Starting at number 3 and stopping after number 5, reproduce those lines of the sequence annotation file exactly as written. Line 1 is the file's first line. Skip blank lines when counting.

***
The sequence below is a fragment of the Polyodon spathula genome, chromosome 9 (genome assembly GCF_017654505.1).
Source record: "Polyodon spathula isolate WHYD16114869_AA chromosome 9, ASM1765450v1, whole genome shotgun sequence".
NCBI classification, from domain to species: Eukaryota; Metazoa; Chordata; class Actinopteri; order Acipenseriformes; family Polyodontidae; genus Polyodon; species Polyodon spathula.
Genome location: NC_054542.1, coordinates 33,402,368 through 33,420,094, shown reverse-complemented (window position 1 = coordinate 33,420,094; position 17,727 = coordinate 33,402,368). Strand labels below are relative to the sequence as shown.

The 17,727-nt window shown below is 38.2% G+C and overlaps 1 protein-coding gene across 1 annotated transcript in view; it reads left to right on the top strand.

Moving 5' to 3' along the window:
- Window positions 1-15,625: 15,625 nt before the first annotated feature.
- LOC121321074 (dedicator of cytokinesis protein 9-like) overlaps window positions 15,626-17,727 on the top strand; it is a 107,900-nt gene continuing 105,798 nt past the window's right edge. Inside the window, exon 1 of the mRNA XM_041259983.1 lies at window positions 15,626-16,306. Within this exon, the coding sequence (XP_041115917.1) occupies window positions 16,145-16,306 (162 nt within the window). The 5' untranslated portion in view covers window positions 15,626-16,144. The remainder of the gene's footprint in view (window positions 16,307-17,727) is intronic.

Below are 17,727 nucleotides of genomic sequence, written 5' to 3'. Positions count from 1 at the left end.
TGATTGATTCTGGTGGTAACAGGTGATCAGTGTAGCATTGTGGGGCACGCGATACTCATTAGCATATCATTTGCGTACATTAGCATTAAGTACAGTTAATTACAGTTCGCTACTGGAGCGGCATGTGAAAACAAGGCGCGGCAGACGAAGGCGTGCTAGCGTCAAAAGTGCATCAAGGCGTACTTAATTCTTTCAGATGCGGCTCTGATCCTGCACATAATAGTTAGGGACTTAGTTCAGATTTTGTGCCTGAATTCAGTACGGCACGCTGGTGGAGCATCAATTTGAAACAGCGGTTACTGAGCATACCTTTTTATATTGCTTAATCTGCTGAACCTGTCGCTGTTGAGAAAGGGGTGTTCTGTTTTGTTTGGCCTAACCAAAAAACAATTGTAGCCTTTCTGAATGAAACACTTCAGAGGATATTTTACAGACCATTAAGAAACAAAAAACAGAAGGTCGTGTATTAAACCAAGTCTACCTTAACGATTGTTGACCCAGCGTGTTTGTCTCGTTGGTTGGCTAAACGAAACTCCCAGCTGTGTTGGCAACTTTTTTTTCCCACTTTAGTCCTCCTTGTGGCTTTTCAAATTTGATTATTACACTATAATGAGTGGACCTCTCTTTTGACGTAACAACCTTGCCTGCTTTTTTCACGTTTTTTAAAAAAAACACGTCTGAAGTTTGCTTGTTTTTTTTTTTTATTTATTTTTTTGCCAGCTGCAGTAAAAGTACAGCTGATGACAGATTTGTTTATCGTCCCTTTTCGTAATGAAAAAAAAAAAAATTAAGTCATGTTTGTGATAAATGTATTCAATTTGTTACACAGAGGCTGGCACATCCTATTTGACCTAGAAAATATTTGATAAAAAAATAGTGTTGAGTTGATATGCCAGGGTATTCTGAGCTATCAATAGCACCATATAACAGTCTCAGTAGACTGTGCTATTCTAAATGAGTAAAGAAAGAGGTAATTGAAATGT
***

NCBI classification, from domain to species: Eukaryota; Metazoa; Chordata; class Actinopteri; order Acipenseriformes; family Polyodontidae; genus Polyodon; species Polyodon spathula.
Genome location: NC_054542.1, coordinates 33,402,368 through 33,420,094, shown reverse-complemented (window position 1 = coordinate 33,420,094; position 17,727 = coordinate 33,402,368). Strand labels below are relative to the sequence as shown.

The 17,727-nt window shown below is 38.2% G+C and overlaps 1 protein-coding gene across 1 annotated transcript in view; it reads left to right on the top strand.